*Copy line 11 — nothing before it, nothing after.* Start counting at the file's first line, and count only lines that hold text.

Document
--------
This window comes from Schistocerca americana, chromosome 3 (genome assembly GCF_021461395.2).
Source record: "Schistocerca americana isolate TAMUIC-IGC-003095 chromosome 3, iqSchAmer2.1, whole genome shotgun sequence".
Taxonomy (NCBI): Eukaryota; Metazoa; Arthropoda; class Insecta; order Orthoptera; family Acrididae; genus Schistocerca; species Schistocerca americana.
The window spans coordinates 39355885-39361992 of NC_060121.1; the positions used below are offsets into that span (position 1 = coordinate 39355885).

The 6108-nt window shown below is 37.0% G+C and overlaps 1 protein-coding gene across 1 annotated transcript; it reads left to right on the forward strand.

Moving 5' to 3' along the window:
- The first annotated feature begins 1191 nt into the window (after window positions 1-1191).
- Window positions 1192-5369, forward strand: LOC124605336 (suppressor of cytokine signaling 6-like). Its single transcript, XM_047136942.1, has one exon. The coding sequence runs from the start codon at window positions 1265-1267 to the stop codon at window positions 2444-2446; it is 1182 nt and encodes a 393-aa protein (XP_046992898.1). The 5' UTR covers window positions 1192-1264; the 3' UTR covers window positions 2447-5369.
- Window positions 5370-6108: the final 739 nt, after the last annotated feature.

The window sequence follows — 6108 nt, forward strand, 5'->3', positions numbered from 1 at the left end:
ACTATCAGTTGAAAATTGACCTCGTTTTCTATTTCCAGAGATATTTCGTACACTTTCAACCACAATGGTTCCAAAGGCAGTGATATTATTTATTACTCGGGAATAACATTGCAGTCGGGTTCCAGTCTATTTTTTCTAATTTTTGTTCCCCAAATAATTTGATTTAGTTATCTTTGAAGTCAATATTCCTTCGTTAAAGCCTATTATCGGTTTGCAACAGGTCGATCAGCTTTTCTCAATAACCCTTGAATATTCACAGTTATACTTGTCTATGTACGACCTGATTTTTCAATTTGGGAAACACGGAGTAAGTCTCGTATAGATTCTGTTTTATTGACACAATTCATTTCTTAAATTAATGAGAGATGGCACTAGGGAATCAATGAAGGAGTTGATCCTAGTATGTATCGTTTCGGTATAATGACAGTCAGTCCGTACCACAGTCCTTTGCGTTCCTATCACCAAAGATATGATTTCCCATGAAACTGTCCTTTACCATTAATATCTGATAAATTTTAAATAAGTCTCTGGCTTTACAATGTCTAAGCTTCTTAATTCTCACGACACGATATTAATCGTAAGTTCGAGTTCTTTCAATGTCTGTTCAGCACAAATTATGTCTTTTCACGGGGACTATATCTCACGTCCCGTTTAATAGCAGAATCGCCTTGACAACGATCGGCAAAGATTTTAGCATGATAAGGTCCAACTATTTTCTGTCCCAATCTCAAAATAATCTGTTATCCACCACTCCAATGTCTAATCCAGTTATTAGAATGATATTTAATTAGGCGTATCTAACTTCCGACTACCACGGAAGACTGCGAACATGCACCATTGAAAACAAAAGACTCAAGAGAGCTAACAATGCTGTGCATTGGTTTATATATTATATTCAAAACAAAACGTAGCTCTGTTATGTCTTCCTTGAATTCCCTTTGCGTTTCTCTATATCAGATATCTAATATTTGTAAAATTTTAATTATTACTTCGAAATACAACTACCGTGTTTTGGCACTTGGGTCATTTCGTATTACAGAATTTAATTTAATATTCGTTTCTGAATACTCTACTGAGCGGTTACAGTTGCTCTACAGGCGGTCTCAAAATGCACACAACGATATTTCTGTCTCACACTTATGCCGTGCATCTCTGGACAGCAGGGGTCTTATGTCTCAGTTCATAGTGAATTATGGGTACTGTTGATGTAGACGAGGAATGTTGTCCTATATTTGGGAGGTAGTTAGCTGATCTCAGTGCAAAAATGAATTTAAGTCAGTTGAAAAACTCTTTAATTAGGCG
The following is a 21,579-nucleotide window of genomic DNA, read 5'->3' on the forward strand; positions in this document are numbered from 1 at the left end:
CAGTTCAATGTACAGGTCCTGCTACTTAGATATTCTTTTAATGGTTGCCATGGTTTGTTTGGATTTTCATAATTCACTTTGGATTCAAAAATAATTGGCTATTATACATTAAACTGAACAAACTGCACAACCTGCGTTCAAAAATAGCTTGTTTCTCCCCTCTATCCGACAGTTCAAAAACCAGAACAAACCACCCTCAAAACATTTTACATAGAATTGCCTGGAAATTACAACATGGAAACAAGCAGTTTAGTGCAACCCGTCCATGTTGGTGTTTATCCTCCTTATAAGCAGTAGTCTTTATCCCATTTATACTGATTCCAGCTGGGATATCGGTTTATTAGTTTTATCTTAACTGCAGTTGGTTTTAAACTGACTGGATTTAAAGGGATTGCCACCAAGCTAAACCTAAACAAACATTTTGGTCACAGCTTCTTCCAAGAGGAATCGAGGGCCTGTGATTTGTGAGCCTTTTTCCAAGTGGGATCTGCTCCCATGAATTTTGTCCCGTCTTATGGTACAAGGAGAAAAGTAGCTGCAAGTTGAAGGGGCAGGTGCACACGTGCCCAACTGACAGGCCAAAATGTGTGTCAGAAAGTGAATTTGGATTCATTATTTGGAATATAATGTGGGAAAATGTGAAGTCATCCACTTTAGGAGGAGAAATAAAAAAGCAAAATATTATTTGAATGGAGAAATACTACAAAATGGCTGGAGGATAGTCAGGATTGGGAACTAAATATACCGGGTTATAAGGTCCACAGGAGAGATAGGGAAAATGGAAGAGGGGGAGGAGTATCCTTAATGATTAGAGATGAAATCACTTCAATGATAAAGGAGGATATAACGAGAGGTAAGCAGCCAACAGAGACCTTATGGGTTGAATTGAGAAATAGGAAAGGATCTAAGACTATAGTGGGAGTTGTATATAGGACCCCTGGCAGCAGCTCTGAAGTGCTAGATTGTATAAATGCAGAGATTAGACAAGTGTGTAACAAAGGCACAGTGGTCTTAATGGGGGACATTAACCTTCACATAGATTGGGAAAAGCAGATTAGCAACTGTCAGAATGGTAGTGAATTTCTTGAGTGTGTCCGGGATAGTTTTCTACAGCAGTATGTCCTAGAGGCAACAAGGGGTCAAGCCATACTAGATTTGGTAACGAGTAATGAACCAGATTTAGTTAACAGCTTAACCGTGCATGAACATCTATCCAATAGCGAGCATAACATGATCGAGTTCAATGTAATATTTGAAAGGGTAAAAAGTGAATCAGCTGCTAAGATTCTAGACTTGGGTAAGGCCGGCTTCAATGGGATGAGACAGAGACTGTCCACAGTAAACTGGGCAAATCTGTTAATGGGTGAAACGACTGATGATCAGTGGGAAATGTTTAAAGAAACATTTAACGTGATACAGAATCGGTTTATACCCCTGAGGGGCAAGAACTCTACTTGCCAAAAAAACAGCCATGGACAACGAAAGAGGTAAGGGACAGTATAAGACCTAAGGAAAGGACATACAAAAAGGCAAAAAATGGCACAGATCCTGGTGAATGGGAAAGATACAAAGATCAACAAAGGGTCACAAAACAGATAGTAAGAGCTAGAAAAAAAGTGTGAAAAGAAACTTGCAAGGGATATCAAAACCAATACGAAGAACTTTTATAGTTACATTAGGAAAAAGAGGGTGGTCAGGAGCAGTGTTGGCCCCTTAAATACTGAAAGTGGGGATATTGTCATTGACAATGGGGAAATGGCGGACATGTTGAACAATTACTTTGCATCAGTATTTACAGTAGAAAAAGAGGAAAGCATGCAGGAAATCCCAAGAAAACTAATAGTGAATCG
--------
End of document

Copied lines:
ACTATCAGTTGAAAATTGACCTCGTTTTCTATTTCCAGAGATATTTCGTACACTTTCAACCACAATGGTTCCAAAGGCAGTGATATTATTTATTACTCGGGAATAACATTGCAGTCGGGTTCCAGTCTATTTTTTCTAATTTTTGTTCCCCAAATAATTTGATTTAGTTATCTTTGAAGTCAATATTCCTTCGTTAAAGCCTATTATCGGTTTGCAACAGGTCGATCAGCTTTTCTCAATAACCCTTGAATATTCACAGTTATACTTGTCTATGTACGACCTGATTTTTCAATTTGGGAAACACGGAGTAAGTCTCGTATAGATTCTGTTTTATTGACACAATTCATTTCTTAAATTAATGAGAGATGGCACTAGGGAATCAATGAAGGAGTTGATCCTAGTATGTATCGTTTCGGTATAATGACAGTCAGTCCGTACCACAGTCCTTTGCGTTCCTATCACCAAAGATATGATTTCCCATGAAACTGTCCTTTACCATTAATATCTGATAAATTTTAAATAAGTCTCTGGCTTTACAATGTCTAAGCTTCTTAATTCTCACGACACGATATTAATCGTAAGTTCGAGTTCTTTCAATGTCTGTTCAGCACAAATTATGTCTTTTCACGGGGACTATATCTCACGTCCCGTTTAATAGCAGAATCGCCTTGACAACGATCGGCAAAGATTTTAGCATGATAAGGTCCAACTATTTTCTGTCCCAATCTCAAAATAATCTGTTATCCACCACTCCAATGTCTAATCCAGTTATTAGAATGATATTTAATTAGGCGTATCTAACTTCCGACTACCACGGAAGACTGCGAACATGCACCATTGAAAACAAAAGACTCAAGAGAGCTAACAATGCTGTGCATTGGTTTATATATTATATTCAAAACAAAACGTAGCTCTGTTATGTCTTCCTTGAATTCCCTTTGCGTTTCTCTATATCAGATATCTAATATTTGTAAAATTTTAATTATTACTTCGAAATACAACTACCGTGTTTTGGCACTTGGGTCATTTCGTATTACAGAATTTAATTTAATATTCGTTTCTGAATACTCTACTGAGCGGTTACAGTTGCTCTACAGGCGGTCTCAAAATGCACACAACGATATTTCTGTCTCACACTTATGCCGTGCATCTCTGGACAGCAGGGGTCTTATGTCTCAGTTCATAGTGAATTATGGGTACTGTTGATGTAGACGAGGAATGTTGTCCTATATTTGGGAGGTAGTTAGCTGATCTCAGTGCAAAAATGAATTTAAGTCAGTTGAAAAACTCTTTAATTAGGCG